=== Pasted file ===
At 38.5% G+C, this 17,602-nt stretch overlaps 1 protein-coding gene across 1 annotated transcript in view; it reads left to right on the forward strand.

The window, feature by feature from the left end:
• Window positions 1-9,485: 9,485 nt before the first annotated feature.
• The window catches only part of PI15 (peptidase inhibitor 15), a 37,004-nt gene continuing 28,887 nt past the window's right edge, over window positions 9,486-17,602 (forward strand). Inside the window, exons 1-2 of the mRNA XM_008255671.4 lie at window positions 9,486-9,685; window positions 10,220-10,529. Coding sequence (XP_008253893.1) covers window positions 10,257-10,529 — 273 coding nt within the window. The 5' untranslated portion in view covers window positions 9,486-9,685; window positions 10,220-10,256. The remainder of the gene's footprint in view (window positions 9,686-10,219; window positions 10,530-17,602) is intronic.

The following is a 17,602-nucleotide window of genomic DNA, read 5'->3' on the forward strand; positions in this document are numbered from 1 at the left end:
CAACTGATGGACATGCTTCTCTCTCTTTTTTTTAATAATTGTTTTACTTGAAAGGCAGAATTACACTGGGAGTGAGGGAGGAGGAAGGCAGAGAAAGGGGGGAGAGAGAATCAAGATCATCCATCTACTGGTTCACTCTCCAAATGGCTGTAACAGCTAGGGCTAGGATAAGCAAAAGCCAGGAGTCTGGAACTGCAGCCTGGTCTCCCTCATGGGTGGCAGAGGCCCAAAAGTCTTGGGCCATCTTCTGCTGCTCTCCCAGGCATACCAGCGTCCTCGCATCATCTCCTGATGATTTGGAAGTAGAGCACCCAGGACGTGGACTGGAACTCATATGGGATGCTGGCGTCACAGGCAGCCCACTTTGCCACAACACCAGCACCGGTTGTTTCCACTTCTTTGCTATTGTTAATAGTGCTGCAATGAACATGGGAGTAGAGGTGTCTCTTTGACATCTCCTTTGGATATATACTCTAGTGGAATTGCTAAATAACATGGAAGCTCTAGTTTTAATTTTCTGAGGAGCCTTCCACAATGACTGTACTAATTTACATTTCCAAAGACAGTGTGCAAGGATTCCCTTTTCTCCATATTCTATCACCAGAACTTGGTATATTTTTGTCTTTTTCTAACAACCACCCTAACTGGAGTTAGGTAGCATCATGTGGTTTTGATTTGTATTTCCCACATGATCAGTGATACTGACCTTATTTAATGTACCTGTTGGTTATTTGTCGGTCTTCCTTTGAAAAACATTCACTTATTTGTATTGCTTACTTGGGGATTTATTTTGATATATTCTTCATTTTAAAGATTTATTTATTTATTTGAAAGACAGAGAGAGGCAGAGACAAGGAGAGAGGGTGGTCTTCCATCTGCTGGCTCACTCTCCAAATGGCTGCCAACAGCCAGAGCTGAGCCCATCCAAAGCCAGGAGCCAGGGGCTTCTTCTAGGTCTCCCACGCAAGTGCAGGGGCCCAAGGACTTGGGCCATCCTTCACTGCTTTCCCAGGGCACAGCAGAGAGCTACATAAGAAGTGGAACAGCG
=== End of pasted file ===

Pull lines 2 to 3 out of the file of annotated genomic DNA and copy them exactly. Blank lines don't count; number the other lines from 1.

The window, feature by feature from the left end:
• Window positions 1-9,485: 9,485 nt before the first annotated feature.